Shoppers in Petaling Street, Kuala Lumpur's original Chinatown. The Chinese in Malaysia are unique and well-woven into the country’s multiracial fabric. FILE PIC

AS the Chinese community in Malaysia (and around the world) usher in the Year of the Dog, it is perhaps appropriate that we examine generally the state of the community in the nation and its contribution to nation-building efforts.

It is fair to say that Chinese everywhere (and those in Malaysia) are among the best examples as proponents of capitalism with their well-known traits of frugality, a penchant for saving for the proverbial rainy day and being quick to sense and pick up any business opportunity. The Chinese are known to thrive even in the most adverse and unfriendly economic and political environments.

An emphasis on education and learning ingrained almost innately into the community contributes immeasurably to the success of the Chinese in Malaysia. Elsewhere in the world, they are most usually identified with Chinatowns — centres of commerce and culture that are now part and parcel of almost every cosmopolitan urban centre in the world.

In this sense, the Chinese in Malaysia are almost unique. They are so well-woven into the nation’s multi-racial fabric that some of the urban centres in the country started out as “Chinatowns” before they grew into cities and towns. That uniqueness also says a lot about how receptive the pre-existing communities in Malaysia had been at the arrival of Chinese settlers.

Manila in the Philippines may have the world’s oldest Chinatown (Binondo), and Jakarta in Indonesia one of the region’s most vibrant (Glodok) but the Chinese in Malaysia permeate the larger community such that they are not confined to any Chinatown in the country.

This, of course, has larger questions and implications for the integration of the Chinese into Malaysian society at large. The examples of the Chinese in the Philippines and Indonesia hold significant and instructive pointers for us in this regard.

In both neighbouring countries, initial contact between local host communities and the Chinese was, by most accounts, benign and welcoming. In West Kalimantan, Indonesia, local sultans even countenanced the setting up of the Lanfang Republic (which styled itself as a tributary state of imperial China) by local Chinese settlers in 1777. It was Dutch colonialists who put paid to the republic over a century later, in 1884.

In Spain-controlled Philippines, the policies of the colonial administration saw to it that the Chinese and local natives alike converted into Catholicism, the better presumably to ensure the integration of all in the country under Spanish rule.

It was President Suharto in modern Indonesia who felt the need to forcibly circumscribe Chinese community cultural practices and identity in order to enforce the community’s assimilation into Indonesian society, buttressed by every Indonesian speaking one common language, Bahasa Indonesia, at work and even at home.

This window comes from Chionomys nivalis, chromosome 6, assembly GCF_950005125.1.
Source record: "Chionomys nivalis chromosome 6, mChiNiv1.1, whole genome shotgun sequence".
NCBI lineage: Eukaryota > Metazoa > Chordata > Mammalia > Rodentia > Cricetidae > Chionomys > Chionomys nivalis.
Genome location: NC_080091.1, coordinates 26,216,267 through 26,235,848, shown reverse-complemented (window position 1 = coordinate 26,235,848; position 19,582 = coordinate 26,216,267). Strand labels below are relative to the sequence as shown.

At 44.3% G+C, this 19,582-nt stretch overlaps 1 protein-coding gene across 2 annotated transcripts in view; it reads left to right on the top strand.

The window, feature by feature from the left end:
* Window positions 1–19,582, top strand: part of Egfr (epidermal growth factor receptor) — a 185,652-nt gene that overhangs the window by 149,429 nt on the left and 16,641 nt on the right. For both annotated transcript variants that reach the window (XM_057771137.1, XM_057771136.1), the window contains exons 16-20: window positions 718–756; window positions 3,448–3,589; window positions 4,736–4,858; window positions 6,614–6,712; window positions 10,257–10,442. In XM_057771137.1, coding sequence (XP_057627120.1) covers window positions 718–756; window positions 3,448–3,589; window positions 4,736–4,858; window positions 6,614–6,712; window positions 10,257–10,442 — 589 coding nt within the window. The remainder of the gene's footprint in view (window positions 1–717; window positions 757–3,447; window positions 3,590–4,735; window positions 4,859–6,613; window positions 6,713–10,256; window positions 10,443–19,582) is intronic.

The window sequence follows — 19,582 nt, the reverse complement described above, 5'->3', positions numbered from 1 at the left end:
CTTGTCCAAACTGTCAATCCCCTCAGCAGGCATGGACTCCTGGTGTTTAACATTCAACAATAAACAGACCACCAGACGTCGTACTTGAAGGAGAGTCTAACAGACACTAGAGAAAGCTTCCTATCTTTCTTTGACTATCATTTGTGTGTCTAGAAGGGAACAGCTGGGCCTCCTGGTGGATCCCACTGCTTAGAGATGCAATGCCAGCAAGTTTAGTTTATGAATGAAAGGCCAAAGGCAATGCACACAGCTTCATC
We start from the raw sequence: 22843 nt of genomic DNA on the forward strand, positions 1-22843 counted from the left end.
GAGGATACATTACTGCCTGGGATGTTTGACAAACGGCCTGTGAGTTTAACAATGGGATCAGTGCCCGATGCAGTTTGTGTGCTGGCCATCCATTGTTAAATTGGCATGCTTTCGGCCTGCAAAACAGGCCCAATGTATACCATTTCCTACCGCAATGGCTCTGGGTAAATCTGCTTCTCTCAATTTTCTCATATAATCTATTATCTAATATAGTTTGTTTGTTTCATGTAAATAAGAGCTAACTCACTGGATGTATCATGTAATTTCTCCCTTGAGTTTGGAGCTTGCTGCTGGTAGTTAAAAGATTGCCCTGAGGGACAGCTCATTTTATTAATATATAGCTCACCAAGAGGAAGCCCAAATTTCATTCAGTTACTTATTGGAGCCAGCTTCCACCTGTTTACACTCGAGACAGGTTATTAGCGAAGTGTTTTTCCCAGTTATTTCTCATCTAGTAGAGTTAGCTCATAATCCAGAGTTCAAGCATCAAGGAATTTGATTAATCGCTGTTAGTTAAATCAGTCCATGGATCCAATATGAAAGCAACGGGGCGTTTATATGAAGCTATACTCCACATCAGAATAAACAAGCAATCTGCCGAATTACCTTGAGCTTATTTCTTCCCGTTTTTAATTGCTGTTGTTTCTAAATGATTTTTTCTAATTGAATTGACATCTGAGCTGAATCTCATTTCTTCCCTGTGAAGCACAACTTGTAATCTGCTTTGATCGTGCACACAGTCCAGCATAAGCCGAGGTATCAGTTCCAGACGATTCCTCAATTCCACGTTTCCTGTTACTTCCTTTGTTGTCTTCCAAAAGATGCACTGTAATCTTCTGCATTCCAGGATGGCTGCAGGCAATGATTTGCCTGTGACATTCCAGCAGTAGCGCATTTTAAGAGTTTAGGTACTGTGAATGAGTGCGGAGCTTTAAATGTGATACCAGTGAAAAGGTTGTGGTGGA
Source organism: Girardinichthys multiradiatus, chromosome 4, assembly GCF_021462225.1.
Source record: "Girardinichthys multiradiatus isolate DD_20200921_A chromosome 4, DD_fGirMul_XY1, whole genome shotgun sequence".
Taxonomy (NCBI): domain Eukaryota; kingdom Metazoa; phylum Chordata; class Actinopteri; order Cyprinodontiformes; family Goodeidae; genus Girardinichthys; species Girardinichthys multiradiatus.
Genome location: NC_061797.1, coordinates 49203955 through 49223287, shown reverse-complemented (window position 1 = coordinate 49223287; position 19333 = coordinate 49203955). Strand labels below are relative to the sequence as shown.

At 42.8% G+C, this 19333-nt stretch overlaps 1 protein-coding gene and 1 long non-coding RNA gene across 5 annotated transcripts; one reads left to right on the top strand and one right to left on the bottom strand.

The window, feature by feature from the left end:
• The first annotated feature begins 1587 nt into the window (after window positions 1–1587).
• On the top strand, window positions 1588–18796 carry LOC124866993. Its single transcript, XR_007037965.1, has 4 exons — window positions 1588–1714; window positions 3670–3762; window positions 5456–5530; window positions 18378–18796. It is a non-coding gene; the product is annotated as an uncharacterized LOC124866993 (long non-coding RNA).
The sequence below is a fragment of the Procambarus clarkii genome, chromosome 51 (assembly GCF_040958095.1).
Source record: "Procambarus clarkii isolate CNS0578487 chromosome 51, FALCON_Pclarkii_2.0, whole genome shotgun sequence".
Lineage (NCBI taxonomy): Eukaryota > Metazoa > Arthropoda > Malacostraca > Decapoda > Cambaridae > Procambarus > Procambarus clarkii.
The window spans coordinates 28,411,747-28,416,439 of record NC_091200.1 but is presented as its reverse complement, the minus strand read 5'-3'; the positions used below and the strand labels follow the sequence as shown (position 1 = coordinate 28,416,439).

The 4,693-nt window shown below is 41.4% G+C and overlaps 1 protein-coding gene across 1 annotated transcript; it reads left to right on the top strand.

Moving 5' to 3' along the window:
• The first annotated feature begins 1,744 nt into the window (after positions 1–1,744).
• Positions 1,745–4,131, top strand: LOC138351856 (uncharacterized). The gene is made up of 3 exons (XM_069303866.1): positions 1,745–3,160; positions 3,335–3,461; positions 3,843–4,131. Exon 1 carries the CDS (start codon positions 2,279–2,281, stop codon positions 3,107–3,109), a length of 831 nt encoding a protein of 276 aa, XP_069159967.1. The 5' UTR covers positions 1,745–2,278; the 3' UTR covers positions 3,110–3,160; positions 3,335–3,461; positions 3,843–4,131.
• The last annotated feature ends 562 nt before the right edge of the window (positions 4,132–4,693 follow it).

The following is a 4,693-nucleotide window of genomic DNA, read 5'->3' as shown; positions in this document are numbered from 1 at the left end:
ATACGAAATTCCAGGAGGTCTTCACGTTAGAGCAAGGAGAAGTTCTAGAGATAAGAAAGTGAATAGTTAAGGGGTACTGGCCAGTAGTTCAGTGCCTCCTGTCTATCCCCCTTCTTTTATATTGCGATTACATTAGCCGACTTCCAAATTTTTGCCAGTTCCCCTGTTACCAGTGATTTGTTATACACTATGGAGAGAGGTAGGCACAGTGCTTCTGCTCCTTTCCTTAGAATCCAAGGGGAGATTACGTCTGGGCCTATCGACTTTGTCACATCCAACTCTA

Even such drastic efforts at integration and nation-building did not prevent Glodok going up in flames in the economic and political tumult that marked the end of Suharto’s rule in 1997-98.

Neighbouring Indonesia and the Philippines offer interesting pointers but hardly any lesson for Malaysia in terms of relations between local Chinese and other communities.

Malaysia’s Chinese population is proportionately roughly ten times those of these two countries vis-à-vis the total population of each of these countries.

Malaysia’s Chinese thus share with those in Indonesia and the Philippines economic preponderance in their respective countries but ours further enjoy political leverage owing to their numbers as a percentage of total population that their Indonesian and Filipino ethnic brethren lack.

To be sure, this can be a double-edged sword for Chinese Malaysians. While it provides political protection for Chinese cultural and ethnic identity that their Indonesian and Filipino counterparts may not thoroughly enjoy, such ethnic distinctiveness coupled with great economic leverage enjoyed by the community are privileges which must be preserved and not taken too much for granted.

As Malaysians decide in the 14th general election later in the year, it is important to remember that ours is akin to living in glass houses where different communities have distinct and different privileges they each want to guard zealously.

The start of the lunar new year is always an occasion to again celebrate our multi-racial harmony. That must extend through to the elections and beyond.

The writer views developments in the nation, the region and the wider world from his vantage point in Kuching, Sarawak.

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